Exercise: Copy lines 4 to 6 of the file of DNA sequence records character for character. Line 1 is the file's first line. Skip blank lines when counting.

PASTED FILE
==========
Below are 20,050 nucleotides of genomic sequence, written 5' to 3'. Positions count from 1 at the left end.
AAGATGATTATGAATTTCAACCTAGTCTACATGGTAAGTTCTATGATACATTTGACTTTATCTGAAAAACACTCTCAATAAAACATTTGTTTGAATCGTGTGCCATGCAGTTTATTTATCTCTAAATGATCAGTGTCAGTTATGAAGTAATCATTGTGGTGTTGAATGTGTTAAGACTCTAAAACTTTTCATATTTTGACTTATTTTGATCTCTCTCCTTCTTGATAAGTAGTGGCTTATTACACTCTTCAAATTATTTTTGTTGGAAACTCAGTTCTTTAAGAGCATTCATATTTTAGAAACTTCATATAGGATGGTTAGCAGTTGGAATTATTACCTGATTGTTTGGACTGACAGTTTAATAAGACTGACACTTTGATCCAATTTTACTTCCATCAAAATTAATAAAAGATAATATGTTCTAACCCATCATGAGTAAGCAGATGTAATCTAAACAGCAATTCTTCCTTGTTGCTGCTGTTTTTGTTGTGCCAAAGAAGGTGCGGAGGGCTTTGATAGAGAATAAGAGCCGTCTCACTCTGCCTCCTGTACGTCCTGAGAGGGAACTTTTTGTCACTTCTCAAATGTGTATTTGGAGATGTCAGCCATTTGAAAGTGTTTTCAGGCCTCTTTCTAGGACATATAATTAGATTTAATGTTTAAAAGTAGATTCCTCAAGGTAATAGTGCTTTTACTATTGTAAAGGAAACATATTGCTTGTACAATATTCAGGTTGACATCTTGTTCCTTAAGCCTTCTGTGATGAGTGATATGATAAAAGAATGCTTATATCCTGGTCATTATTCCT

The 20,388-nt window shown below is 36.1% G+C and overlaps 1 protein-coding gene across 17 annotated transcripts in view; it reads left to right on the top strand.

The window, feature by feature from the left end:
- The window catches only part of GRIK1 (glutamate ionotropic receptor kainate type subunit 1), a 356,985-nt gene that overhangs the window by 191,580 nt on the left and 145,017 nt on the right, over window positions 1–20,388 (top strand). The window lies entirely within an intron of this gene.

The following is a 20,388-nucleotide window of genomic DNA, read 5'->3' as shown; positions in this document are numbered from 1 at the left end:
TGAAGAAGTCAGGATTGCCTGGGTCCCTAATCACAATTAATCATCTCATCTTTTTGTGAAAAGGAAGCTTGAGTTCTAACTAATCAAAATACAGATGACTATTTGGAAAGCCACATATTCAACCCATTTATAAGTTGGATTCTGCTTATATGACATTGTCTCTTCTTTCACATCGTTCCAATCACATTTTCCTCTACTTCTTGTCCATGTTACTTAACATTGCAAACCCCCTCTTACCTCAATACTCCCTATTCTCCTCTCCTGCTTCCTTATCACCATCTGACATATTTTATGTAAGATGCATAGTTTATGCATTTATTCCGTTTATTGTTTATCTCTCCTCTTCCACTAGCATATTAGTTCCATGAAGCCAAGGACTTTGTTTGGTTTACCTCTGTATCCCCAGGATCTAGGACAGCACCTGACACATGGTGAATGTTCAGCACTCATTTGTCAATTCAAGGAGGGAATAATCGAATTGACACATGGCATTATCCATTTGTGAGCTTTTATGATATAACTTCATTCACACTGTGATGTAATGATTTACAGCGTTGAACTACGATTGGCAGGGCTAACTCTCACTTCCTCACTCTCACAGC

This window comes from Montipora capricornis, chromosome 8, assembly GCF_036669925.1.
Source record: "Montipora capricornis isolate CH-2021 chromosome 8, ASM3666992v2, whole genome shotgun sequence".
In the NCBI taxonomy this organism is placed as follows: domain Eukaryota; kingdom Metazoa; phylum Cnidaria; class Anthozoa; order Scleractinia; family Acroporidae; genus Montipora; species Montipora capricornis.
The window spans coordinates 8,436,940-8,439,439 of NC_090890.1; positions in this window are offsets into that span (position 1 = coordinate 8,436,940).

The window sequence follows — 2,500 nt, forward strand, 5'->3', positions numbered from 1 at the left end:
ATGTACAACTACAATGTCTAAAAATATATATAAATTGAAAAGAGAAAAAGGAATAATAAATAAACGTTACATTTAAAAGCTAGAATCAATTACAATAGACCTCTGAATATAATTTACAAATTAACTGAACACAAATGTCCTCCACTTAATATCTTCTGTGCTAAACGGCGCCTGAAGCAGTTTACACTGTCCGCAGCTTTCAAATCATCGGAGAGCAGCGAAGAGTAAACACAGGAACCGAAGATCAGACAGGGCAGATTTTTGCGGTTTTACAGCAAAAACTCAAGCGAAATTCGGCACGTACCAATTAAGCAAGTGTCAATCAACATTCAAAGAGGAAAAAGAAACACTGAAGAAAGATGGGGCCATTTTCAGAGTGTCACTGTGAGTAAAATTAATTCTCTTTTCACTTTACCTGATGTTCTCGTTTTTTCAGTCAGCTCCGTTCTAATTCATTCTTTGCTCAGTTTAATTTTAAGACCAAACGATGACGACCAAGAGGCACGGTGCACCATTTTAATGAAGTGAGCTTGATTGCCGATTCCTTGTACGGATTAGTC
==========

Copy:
The window, feature by feature from the left end:
- The window catches only part of GRIK1 (glutamate ionotropic receptor kainate type subunit 1), a 356,985-nt gene that overhangs the window by 191,580 nt on the left and 145,017 nt on the right, over window positions 1–20,388 (top strand). The window lies entirely within an intron of this gene.

The following is a 20,388-nucleotide window of genomic DNA, read 5'->3' as shown; positions in this document are numbered from 1 at the left end: